#1
Jan1109, 08:04 PM

P: 6

Hi, I'm trying to solve a problem in David Bachman's Geometric Approach to Differential Forms (teaching myself.) The problem is to integrate the scalar function f(x,y,z) = z^2 over the top half of the unit sphere centered at the origin, parameterized by [tex]\phi(r,\theta) = (rcos\theta, rsin\theta, \sqrt{1  r^2}), 0 \leq r \leq 1, 0 \leq \theta \leq 2\pi[/tex]. I think we can evaluate this surface integral using the formula [tex]\int\int_{S}f(x,y,z)dS = \int\int_{D}f(\phi(r, \theta))\phi_{r}\times\phi_{\theta}drd\theta[/tex] yielding:
[tex] \int^{2\pi}_{0}\int^{1}_{0}(1r^2)\partial\phi/\partial r \times \partial\phi/\partial\theta dr d\theta [/tex] [tex] \int^{2\pi}_{0}\int^{1}_{0}(1r^2)<r^2cos\theta/\sqrt{1  r^2}, r^2sin\theta/\sqrt{1  r^2}, r> dr d\theta [/tex] [tex] \int^{2\pi}_{0}\int^{1}_{0}(1r^2)\sqrt{(r^4cos^2\theta + r^4sin^2\theta)/(1  r^2) + r^2} dr d\theta [/tex] [tex] \int^{2\pi}_{0}\int^{1}_{0}(1r^2)\sqrt{(r^2/(1  r^2)} dr d\theta [/tex] [tex] \int^{2\pi}_{0}d\theta\int^{1}_{0}r\sqrt{1  r^2} dr = 2\pi/3 [/tex] However, using differential forms, if we let [tex]\omega = z^2 dx \wedge dy[/tex] and use the same parameterization to integrate [tex]\omega[/tex] over the mentioned manifold, we get [tex]\int_{M}\omega = \int_{D}(1  r^2)\cdot(\partial\phi/\partial r, \partial\phi/\partial\theta)dx \wedge dy[/tex] (Here [tex]\partial\phi/\partial r, \partial\phi/\partial\theta[/tex] are the tangent vectors being acted on by [tex]dx \wedge dy[/tex]) [tex]\int_{D}(1  r^2) det[cos\theta \; rsin\theta , \; \; sin\theta \; rcos\theta]drd\theta[/tex] (the matrix rows are separated by the comma.) [tex]\int^{2\pi}_{0}\int^{1}_{0}(1  r^2)(r)drd\theta = \pi/2[/tex] Am I doing something wrong? If anyone can help I'd appreciate it, thanks!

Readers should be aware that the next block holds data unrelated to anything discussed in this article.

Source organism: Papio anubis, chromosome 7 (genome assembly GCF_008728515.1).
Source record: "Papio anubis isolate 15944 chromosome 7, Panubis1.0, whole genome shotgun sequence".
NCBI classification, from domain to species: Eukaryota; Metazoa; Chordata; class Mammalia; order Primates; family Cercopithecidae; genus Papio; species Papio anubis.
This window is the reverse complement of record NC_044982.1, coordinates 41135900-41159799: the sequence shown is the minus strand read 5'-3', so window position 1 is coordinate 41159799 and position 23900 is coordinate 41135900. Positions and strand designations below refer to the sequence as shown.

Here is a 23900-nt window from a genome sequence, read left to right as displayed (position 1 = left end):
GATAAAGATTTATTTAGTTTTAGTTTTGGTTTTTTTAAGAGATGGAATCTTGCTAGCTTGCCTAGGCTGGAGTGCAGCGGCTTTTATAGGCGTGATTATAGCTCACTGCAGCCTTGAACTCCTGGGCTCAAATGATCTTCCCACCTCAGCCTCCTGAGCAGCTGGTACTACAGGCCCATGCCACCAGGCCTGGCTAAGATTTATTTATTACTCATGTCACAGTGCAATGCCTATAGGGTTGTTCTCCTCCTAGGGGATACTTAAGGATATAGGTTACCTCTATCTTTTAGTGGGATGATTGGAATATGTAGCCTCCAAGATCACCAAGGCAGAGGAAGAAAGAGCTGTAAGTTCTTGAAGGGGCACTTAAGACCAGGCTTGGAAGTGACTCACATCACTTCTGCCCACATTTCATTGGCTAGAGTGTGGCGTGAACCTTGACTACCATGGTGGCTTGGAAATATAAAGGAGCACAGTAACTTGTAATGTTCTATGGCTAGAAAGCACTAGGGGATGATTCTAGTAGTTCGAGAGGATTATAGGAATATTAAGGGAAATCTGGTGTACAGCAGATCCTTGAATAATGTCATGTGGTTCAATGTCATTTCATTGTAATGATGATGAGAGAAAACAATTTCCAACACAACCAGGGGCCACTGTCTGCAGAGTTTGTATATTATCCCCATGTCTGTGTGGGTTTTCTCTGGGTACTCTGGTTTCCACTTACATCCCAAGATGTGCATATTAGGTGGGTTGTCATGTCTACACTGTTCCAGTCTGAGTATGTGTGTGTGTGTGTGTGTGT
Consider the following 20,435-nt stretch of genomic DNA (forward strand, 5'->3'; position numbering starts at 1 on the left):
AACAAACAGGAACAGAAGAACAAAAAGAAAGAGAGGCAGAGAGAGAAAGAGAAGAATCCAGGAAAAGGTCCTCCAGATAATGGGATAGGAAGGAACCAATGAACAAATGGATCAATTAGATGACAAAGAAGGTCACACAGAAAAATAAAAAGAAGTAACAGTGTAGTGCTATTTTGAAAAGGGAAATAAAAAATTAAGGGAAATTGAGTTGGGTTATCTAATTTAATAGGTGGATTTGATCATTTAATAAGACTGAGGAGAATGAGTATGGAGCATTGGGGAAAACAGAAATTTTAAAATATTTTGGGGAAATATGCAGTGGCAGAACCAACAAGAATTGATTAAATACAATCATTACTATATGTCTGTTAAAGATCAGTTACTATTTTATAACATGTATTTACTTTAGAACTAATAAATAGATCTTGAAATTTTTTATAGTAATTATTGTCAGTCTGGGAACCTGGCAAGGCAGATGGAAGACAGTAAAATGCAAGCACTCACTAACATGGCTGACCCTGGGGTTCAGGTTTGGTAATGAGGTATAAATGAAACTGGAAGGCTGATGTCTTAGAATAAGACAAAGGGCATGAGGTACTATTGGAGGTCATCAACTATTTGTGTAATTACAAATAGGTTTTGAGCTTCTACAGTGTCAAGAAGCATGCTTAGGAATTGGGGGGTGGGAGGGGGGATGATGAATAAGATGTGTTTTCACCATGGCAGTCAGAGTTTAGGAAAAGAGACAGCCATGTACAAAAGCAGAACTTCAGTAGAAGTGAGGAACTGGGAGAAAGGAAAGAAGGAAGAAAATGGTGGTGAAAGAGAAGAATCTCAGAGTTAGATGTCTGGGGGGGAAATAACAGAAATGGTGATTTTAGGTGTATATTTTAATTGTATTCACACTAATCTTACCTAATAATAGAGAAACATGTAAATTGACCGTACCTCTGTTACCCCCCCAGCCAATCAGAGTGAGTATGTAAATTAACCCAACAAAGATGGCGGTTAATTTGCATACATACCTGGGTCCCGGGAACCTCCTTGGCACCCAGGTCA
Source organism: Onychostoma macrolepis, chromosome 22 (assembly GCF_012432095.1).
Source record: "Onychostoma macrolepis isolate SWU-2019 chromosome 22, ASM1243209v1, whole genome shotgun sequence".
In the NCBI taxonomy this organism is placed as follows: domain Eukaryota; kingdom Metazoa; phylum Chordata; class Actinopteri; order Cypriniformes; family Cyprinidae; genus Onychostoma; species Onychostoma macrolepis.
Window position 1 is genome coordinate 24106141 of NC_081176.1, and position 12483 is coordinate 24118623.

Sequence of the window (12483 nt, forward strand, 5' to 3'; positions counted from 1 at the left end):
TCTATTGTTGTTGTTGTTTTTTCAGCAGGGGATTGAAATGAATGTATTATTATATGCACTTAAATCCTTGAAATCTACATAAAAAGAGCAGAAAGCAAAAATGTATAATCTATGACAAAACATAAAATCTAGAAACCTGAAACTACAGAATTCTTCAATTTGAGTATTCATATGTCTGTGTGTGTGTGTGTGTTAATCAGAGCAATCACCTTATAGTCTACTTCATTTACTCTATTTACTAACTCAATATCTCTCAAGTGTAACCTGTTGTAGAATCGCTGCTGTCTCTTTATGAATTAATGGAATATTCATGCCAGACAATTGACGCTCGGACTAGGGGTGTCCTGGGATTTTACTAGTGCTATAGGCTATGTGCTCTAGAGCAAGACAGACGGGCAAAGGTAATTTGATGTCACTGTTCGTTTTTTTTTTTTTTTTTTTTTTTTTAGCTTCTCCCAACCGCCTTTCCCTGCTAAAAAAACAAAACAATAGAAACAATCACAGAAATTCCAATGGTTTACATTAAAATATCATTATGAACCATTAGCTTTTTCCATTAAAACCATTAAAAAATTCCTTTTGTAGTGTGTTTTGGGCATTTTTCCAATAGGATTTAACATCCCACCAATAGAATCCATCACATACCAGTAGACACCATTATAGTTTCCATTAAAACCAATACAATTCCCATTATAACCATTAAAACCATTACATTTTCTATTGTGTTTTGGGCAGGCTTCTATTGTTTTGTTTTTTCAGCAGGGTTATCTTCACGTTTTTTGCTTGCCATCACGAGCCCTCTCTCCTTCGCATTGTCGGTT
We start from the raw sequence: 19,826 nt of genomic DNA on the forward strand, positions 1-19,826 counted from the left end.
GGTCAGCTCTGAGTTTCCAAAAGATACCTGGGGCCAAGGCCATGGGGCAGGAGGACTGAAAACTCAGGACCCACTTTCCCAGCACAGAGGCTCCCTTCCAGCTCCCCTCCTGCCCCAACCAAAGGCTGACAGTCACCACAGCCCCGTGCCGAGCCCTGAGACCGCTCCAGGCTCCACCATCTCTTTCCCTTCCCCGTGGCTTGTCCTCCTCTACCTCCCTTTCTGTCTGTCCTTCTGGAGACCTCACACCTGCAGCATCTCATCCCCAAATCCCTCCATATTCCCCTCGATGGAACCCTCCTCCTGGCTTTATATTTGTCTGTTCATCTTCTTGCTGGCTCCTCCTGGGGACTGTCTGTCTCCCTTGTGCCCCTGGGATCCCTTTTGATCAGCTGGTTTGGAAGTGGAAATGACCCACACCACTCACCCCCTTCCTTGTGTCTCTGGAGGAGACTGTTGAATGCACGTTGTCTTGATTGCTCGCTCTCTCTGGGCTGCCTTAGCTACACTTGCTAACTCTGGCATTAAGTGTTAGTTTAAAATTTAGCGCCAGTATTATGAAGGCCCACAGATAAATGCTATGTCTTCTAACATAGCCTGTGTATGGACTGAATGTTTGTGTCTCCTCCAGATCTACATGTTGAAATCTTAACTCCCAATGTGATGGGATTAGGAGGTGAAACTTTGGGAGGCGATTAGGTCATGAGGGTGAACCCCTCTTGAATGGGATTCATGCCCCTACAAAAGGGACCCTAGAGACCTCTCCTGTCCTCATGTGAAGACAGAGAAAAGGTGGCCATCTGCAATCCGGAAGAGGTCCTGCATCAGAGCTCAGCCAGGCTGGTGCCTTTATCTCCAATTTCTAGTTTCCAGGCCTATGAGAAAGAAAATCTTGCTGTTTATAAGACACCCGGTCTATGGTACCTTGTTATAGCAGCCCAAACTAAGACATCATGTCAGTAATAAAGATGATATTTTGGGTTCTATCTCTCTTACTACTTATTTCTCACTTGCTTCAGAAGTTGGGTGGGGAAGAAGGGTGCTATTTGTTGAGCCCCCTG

#2
Jan1209, 02:31 AM

P: 1

Hi!
In the first case you are doing nothing more than integrating the form [tex]f(\phi(r,\theta))\:\phi^*[dr\wedge d\theta]=f(\phi(r,\theta)) dS[/tex] acting on the vectors [tex]\partial_r\phi,\:\partial_{\theta}\phi[/tex] (here [tex] \phi^{*}[/tex] represents the pushforward of a form). This corresponds to projecting the tangent vectors [tex]\partial_r\phi,\:\partial_{\theta}\phi[/tex] to the plane (x,y) and then integrating on the disk [tex]0 \leq r \leq 1, 0 \leq \theta \leq 2\pi[/tex], with the factor [tex]\partial\phi/\partial r \times \partial\phi/\partial\theta[/tex] accounting for the deformation due to projection to the horizontal plane. So this is the right result. In the second case you are integrating [tex]f\;dx\wedge dy[/tex], but [tex]dx\wedge dy [/tex] is not the surface element [tex]dS[/tex]. Thus the result is different. 


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